NEW YORK -- So you're ready to buy a new smartphone for your loved one. Which do you choose?
Before you do anything, you have to decide whether to buy the phone outright or go the traditional route of buying a carrier-subsidized one with a two-year service contract.
In most cases, you're better off with the contract price, as long as the person you're buying it for plans to keep the phone for two years and doesn't change carriers. Prices vary, but expect to pay $500 to $700 without a contract, or $100 to $300 with one.
Even with the $15 monthly discount that AT&T and Sprint offer to those who bring their own phone, you or your loved one will be paying $27-a-month installments for a high-end device. The discounts are great if you want to upgrade phones frequently or find a used or cheaper phone. And with T-Mobile, you must buy or bring your own device, but its service fees for voice, text and data have been reduced for everyone.
Next, you need to decide on an operating system. Here's a guide to that, along with some of the devices available. Keep in mind some phones are limited to certain wireless carriers.
- Apple's iOS:
Although hardcore users might find the software behind iPhones irksome because Apple limits how much you can customize it, the iPhone is an excellent choice for people simply needing a well-rounded phone. What makes iOS especially powerful: the thousands of apps available for it. Many leading apps come to iOS first or have more features for it.
Resist the temptation for a free iPhone 4S with a two-year contract. It's a 2-year-old phone that will be 4 years old by the next upgrade.
Your best choice is the iPhone 5S ($649 without contract, $199 with contract). A sensor lets you use your fingerprint to bypass the phone's four-digit security passcode. I find the phone's camera among the best for everyday shots, and improvements in the 5S make it better for low-light shots, too. For $100 less, you can get an iPhone 5C without the fingerprint sensor or the improved camera.
- Google's Android:
Android addresses a major shortcoming with iPhones: choice.
Sure, there are three iPhone models, but their screens are no larger than 4 inches diagonally, and none is in high definition. Although the iPhone has a great camera, images are limited to 8 megapixels.
Android is also adaptable. Phone makers can tweak Google's operating system to offer a variety of useful features, though in doing so, they also add confusion and make it difficult for app developers to keep up. That's one reason some apps are slower to reach Android. By contrast, Apple pushes the latest iOS updates as they come out.
If you've settled on Android, you must decide on the right mix of features:
- Looking for cheap? Consider Motorola's Moto G ($179) or Google's Nexus 5 ($349). Both are good at the basics, with few frills. Moto G won't run on the faster, 4G LTE cellular networks, while the Nexus has shorter battery life than many phones tested.
- Looking for big? HTC's 5.9-inch One Max is a larger version of the 4.7-inch HTC One. The Max also has a fingerprint sensor, though not a reliable one. Samsung's 5.7-inch Galaxy Note 3 is much more than a step up from the 5-inch Galaxy S4. It has a stylus and several note-taking features. If you want even larger, Samsung's Galaxy Mega is 6.3 inches, but is weak on display quality and other specs.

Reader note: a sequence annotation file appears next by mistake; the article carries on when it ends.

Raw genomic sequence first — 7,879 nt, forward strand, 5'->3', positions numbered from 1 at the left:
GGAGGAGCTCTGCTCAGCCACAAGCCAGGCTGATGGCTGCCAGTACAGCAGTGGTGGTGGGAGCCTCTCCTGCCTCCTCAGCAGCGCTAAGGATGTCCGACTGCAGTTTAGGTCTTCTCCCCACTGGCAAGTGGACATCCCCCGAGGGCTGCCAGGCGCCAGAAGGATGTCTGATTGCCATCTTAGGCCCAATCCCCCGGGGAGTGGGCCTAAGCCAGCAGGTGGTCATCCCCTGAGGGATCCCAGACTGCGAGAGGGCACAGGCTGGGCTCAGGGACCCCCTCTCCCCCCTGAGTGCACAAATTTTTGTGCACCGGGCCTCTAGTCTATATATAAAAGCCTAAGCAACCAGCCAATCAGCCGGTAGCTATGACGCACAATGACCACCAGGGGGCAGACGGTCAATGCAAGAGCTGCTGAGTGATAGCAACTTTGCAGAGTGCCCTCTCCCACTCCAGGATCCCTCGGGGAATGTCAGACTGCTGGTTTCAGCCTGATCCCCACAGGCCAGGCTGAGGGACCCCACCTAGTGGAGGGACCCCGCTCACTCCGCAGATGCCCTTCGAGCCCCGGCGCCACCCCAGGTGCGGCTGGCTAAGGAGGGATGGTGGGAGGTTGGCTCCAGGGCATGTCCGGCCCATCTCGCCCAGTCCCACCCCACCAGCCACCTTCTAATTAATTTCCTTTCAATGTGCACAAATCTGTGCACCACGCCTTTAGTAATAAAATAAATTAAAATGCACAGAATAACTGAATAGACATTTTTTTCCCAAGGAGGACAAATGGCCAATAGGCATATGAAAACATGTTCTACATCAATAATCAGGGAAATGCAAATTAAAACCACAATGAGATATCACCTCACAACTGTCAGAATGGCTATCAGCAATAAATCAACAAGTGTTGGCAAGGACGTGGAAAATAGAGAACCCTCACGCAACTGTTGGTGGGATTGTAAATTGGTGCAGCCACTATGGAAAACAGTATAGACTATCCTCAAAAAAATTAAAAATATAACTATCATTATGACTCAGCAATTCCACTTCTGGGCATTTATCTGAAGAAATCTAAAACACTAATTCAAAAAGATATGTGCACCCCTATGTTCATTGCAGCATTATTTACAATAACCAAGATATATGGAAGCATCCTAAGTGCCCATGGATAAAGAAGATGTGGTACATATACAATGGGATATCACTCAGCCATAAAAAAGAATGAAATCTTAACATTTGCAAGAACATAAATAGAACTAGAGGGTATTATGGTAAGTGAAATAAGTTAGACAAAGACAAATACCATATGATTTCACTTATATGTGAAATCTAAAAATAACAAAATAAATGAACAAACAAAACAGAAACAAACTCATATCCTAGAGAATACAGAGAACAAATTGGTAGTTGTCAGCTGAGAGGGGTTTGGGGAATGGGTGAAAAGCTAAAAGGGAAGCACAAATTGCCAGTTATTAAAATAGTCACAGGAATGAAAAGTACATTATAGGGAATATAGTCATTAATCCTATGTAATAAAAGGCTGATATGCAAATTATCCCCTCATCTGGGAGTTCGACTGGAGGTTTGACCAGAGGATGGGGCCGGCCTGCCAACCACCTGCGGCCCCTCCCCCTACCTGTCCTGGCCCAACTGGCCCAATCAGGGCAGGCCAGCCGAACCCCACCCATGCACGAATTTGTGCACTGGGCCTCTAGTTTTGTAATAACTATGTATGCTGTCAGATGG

- Looking to multitask? Samsung phones let you display two apps at once. The Note 3 extends that with Pen Window. When you're done with an app, just minimize it into a small dot and move it out of the way. One tap gets it back. LG's G2 phone lets you make two apps semi-transparent while working on a third. All of these features work only with selected apps, though.
- Looking for a hands-free experience? With Motorola's Moto X, you can activate the Google Now virtual assistant entirely by voice command. You usually have to push a button first. The Nexus lets you activate Google Now by voice, but only from the home screen. The Moto X feature works even when the phone is idle, and it responds only to your voice.
- Looking for a great display? Several phones offer high-definition screens capable of displaying video at 1080p. The Nexus, the S4 and the regular One are among the best, with resolution at more than 440 pixels per inch. I like the richer colors on the S4's AMOLED screen, but the LCD screens on the others aren't bad. AMOLED is also available on the Moto X, though that display is limited to 720p.
- Looking for an unusual design? How about having the volume and power buttons on the back of the G2? Or the ability to customize everything from the colors of the power button to the message on the back of the Moto X? Waterproof options include Sony's Xperia Z and Samsung's Galaxy S4 Active.
- Looking to take pictures? Samsung's Galaxy S4 Zoom has a 16-megapixel camera with a real zoom lens, offering up to 10 times magnification. Other phones magnify images using software, which degrades image quality. But the Zoom's pictures are average, and the lens makes the device bulky and impractical. The standard S4 and the Note 3 are both at 13 megapixels, among the highest. The Moto X is at 10 megapixels and lets you launch the camera by twisting the phone like a doorknob.
- Microsoft's Windows:
Nokia offers phones with good cameras for low-light settings, including the Lumia 1020 and 1520.
The downside: Both run Windows Phone software, which doesn't have as many apps yet. It does offer good compatibility with Microsoft services such as SkyDrive storage. A bare-bones version of Office is included. With iPhones and Android, that requires a $100-a-year subscription.